than two years prior to the application made therefor; and that the process described in the patents was fully described in a. patent issued to the defendant himself in October, 1860, which has long since expired. The bill avers that the defendant Frazer, in 1863, commenced, in the city of Chicago, the manufacture of axle-grease under what he pretended was the process covered by his patent of 1860; and after conducting the said business for some time, he sold it out to several persons, named in the bill, and they, after conducting the business for some time as his successors, formed a corporation which haa, sinoe that time, conducted the same business; that sinoe he sold his business the defendant has obtained the patents now in question and again resumed business, olaiming that these two patents cover the device and process which suoh corporation is now using and which defendant so sold to said persons. This allegation, taken together with a letter from the attorney general of the United States which was filed with the bill, and appears as part of the record, shows, in substance, that this bill was prepared here by a firm of well-known attorneys, who make patent cases their specialty, and submitted to the attorney general, who transmitted it to the distriot attorney here, with directions to file it upon sufficient bond being filed to indemnify the United States against all costs and expenses on 0.0count of this proceeding. The averments in the bill, with the letter from the attorney general, show that the persons or corporation who olaim to be aggrieved by the conduot of the defendant after he had sold them the exclusive right to manufacture this composition, have obtained the use of the name of the United States for the purpose of conducting a. suit of their own in regard to the validity of this pateht. The facts set out in the bill ooncerning the devioe described in the two patents of 1879 and 1880, if true, are suffioient to defeat this patent. They are such as are set up in very many if not almost all patent controversies where the question of the novelty and validity of the patent is challenged, and such as almost every patentee is called on in some form to meet. If, is true that it is an imposition on the patentoffice to falsely make an affidavit that a device for which a patent is asked has not been known and used prior to the invention thereof by the applicant for the patent. Such conduct may justly be said to be fraudulent; but it is a. faot which goes to the validity of his patent, and may be pleaded by any person against whom the patentee brings suit; and it seems to me that it would be better to leave the litigation of questions like this, which constitute a defense in patent cases, to the parties directly interested, rather than that the government should lend its name to a suit really in the interest only, of certain private parties. , The practice here inaugurated will, if follqwed, transfer nearly all litigation on patents, except mere questions off'act as to infringement, to the office of the attorney general, instead of leaving it in the hands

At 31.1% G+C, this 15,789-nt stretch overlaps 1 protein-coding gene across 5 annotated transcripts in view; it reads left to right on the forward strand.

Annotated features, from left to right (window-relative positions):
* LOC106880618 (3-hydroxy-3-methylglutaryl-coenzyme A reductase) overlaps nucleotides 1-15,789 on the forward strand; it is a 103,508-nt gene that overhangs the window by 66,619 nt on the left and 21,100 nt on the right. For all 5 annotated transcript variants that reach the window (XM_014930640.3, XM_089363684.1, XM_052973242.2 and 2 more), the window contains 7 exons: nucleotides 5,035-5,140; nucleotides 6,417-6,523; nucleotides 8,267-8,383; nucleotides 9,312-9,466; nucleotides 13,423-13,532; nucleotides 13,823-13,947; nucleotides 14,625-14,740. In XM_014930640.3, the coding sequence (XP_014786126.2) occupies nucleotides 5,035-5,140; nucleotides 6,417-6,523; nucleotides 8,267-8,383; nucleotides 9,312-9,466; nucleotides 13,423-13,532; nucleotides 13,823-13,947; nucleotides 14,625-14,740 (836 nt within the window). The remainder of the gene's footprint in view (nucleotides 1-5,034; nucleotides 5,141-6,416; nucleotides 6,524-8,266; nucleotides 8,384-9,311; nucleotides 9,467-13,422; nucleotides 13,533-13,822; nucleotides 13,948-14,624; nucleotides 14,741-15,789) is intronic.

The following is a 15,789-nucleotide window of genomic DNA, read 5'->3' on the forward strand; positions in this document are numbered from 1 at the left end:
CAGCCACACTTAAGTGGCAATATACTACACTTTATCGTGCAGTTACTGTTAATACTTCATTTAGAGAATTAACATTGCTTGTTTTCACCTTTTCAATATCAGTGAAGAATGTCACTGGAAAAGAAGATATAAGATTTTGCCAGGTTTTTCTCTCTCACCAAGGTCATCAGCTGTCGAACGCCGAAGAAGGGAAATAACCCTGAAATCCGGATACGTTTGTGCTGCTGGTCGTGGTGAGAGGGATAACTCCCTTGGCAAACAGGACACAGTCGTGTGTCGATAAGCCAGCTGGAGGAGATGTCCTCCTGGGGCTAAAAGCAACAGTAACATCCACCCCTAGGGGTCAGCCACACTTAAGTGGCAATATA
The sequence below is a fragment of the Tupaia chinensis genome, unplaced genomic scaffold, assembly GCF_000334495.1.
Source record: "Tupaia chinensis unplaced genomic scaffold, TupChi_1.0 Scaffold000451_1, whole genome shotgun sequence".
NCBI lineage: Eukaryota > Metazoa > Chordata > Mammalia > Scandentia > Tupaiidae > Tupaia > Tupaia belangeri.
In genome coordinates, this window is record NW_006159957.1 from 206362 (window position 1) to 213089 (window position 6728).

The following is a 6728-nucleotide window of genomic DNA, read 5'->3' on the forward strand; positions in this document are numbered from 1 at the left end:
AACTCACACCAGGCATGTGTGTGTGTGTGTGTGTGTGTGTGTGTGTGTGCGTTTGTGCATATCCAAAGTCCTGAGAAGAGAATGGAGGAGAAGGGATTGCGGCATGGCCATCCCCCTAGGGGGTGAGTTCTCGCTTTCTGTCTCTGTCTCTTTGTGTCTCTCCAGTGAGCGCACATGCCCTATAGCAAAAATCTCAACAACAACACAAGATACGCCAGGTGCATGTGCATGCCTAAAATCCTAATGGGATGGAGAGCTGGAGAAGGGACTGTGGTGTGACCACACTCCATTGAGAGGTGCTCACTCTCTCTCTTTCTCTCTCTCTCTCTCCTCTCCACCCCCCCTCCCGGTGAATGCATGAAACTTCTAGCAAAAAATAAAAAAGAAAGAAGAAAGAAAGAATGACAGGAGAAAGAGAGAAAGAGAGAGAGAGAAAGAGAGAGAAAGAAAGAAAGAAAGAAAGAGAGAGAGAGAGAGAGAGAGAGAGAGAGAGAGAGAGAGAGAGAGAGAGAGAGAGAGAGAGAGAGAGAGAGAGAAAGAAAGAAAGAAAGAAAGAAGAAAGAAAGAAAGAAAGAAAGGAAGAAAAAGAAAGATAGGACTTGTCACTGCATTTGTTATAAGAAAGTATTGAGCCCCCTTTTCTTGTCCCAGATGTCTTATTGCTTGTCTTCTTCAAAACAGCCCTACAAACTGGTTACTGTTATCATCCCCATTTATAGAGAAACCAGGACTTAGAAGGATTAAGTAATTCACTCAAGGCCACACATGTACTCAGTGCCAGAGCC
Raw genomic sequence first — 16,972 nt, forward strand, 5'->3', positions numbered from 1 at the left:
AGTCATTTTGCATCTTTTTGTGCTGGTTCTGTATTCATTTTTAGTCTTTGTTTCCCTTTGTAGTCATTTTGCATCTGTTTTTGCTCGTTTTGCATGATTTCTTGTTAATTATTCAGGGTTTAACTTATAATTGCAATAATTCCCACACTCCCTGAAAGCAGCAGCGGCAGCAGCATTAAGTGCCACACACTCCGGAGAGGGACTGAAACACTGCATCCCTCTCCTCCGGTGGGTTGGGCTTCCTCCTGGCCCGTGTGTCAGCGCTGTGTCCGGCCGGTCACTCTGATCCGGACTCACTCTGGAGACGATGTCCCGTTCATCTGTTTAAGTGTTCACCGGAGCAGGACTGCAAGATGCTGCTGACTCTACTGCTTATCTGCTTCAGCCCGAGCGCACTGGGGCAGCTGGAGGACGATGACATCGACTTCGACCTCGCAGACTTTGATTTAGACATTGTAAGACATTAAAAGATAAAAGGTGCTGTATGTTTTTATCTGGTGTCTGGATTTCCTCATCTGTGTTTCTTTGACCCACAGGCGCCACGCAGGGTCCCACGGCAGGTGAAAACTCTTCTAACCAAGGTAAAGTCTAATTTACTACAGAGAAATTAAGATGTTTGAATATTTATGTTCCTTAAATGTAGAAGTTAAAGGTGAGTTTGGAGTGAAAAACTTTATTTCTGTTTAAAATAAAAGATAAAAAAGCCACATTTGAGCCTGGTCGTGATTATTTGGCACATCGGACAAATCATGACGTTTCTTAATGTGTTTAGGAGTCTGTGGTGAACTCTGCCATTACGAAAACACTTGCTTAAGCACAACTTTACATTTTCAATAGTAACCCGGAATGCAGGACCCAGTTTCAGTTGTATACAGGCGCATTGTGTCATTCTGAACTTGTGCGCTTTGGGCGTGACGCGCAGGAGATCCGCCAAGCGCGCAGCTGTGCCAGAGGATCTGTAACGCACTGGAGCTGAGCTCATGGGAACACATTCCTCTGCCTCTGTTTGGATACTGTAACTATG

of the persons directly interested. Patentees, as a rule, have trouble enough to establish their patents without being in peril at any time during the life of their patents of a suit, in the name of the United States, brought at the instance of interested parties, but not bound by any prior judgment or decree sustaining the patent. If the grant. ing of the patent was conclusive upon the public of the questions of fact upon which the patentee's right to it depends, I can readily see that some mode of proceeding to cancel the patent for false and fraudulent statements in obtaining it would be almost necessary for the protection of the public; but the issue of the patent is not conclusive upon any of these questions. All questions as to the novelty and utility of the alleged invention and its prior use to such an extent as to make it public property can be raised as a defense by any person who is charged with infringement of the patentee's exclusive rights. The patentee takes his patent subject to all these defenses, and must .be prepared to meet them if the validity of his patent is denied. The bill in question is not authorized by any special statute of the United States. There is a statute that authorizes the bringing of a bill between interfering patentee8, where two patents are issued for the same, or substantially the same, device, and the fact that congress did not authorize bringing a bill of this character is certainly a strong argument in favor of the view that it was not intended that bills of this character should be brought, and that they intended if a party took a patent he should take it subject to being defeated by those interested in its defeat, by traversing any and all facts upon which his claim to the patent is based. Another consideration of some weight in my mind is the fact that the public at large, the patent-office, and the United States have rested for about five years, in reference to these patents, without raising any question as to their validity, and .it is now only at the instance of parties who .are specially and directly interested in their defeat, and who, by the showing of the bill, have a complete defense against both these patents, that the name of the government is lent to these contestants under which to attack these patents, and that only upon a guaranty that the government is to incur no costs. If this suit can be maintained by these individuals in the name of the government, upon the conditions named by the attorney general, the next applicant for leave to bring a similar suit may have an equally meritorious case, but no means to idemnify the government against costs, and the question will arise whether he is to be denied the right to use the name of the United States because of his poverty. It must be conceded, upon the allegations of this bill, that the de. fendant has acted dishonestly, both in the false statements by which he obtained his patents, and in his dealings with the persons to whom he sold his business and the right to use his process under his older patent; but the fact of such dishonesty does not clothe this aourt with jurisdiction to entertain a suit in the name of the United